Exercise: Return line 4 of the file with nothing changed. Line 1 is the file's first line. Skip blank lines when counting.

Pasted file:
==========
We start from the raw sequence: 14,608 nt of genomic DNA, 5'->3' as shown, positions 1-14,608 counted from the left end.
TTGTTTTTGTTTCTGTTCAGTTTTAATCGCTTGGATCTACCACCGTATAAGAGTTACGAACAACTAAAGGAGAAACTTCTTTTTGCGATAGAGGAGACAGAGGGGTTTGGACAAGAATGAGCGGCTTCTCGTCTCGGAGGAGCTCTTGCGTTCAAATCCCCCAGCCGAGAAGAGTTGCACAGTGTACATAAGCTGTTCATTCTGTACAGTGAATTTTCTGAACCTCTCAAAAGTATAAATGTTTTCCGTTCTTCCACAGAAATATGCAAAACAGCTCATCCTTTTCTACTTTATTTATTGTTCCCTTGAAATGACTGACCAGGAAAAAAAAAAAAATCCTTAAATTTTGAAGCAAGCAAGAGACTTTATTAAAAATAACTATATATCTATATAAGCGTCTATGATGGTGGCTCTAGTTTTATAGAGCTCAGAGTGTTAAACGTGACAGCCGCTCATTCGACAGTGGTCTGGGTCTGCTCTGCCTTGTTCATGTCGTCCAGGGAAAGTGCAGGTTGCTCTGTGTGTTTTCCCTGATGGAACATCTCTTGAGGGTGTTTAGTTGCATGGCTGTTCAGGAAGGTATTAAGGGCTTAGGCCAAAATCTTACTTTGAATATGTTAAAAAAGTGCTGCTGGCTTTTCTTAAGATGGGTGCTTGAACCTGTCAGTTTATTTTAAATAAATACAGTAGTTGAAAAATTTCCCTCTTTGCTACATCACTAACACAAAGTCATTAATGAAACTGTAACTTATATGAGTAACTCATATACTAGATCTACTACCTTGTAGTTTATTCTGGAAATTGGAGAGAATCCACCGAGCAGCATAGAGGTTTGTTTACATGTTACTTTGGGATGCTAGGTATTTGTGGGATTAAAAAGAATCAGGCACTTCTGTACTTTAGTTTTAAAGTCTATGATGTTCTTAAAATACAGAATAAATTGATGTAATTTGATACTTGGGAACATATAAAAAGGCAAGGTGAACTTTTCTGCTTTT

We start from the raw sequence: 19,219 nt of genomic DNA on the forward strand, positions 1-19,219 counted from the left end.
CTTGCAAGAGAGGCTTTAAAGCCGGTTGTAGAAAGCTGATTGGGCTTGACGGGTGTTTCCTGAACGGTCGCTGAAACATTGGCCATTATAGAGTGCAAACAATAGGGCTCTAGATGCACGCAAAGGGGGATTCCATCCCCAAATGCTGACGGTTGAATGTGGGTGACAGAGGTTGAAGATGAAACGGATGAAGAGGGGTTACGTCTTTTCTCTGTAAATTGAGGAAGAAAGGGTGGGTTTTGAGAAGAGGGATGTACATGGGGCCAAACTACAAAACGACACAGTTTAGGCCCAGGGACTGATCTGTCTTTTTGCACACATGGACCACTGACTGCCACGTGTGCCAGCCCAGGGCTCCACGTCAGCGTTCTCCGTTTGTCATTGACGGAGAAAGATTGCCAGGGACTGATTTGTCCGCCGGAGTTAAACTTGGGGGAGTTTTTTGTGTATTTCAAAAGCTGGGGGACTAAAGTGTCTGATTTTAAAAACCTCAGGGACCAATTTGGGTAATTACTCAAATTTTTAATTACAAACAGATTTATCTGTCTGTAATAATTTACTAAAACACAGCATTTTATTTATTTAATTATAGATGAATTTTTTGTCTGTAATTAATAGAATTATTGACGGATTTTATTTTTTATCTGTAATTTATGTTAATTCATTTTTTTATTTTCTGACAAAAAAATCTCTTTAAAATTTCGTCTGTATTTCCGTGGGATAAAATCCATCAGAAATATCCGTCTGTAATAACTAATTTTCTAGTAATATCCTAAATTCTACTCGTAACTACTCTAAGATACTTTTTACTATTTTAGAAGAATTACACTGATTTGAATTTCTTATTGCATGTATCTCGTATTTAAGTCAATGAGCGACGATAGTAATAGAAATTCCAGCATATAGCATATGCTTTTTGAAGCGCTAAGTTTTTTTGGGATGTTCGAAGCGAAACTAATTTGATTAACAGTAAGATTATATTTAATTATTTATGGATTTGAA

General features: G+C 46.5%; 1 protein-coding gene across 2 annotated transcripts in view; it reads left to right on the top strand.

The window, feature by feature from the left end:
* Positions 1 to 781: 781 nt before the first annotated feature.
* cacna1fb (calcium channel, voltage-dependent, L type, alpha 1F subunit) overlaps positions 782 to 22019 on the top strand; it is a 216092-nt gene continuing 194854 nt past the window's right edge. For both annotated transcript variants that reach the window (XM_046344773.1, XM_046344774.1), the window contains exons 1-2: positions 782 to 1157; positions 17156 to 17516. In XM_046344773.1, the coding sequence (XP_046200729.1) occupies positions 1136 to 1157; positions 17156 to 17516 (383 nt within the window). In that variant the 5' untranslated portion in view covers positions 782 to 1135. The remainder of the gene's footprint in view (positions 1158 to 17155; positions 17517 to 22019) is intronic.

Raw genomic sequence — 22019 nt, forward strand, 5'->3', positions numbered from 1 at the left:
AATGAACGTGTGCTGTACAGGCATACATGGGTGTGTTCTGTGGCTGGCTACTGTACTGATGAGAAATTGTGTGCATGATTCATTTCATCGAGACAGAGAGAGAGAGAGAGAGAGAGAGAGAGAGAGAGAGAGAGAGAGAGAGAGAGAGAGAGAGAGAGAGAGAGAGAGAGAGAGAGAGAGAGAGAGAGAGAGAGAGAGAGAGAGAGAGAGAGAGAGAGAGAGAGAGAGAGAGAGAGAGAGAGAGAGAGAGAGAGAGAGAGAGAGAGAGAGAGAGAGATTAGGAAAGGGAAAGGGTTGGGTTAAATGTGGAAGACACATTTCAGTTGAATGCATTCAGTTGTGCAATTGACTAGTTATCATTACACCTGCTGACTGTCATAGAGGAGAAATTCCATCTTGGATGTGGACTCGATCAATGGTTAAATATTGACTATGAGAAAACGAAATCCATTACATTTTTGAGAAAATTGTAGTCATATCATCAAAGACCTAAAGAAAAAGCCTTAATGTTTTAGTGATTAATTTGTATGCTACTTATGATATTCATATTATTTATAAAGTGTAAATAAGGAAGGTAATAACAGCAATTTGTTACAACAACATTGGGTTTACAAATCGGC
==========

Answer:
CTTGCAAGAGAGGCTTTAAAGCCGGTTGTAGAAAGCTGATTGGGCTTGACGGGTGTTTCCTGAACGGTCGCTGAAACATTGGCCATTATAGAGTGCAAACAATAGGGCTCTAGATGCACGCAAAGGGGGATTCCATCCCCAAATGCTGACGGTTGAATGTGGGTGACAGAGGTTGAAGATGAAACGGATGAAGAGGGGTTACGTCTTTTCTCTGTAAATTGAGGAAGAAAGGGTGGGTTTTGAGAAGAGGGATGTACATGGGGCCAAACTACAAAACGACACAGTTTAGGCCCAGGGACTGATCTGTCTTTTTGCACACATGGACCACTGACTGCCACGTGTGCCAGCCCAGGGCTCCACGTCAGCGTTCTCCGTTTGTCATTGACGGAGAAAGATTGCCAGGGACTGATTTGTCCGCCGGAGTTAAACTTGGGGGAGTTTTTTGTGTATTTCAAAAGCTGGGGGACTAAAGTGTCTGATTTTAAAAACCTCAGGGACCAATTTGGGTAATTACTCAAATTTTTAATTACAAACAGATTTATCTGTCTGTAATAATTTACTAAAACACAGCATTTTATTTATTTAATTATAGATGAATTTTTTGTCTGTAATTAATAGAATTATTGACGGATTTTATTTTTTATCTGTAATTTATGTTAATTCATTTTTTTATTTTCTGACAAAAAAATCTCTTTAAAATTTCGTCTGTATTTCCGTGGGATAAAATCCATCAGAAATATCCGTCTGTAATAACTAATTTTCTAGTAATATCCTAAATTCTACTCGTAACTACTCTAAGATACTTTTTACTATTTTAGAAGAATTACACTGATTTGAATTTCTTATTGCATGTATCTCGTATTTAAGTCAATGAGCGACGATAGTAATAGAAATTCCAGCATATAGCATATGCTTTTTGAAGCGCTAAGTTTTTTTGGGATGTTCGAAGCGAAACTAATTTGATTAACAGTAAGATTATATTTAATTATTTATGGATTTGAA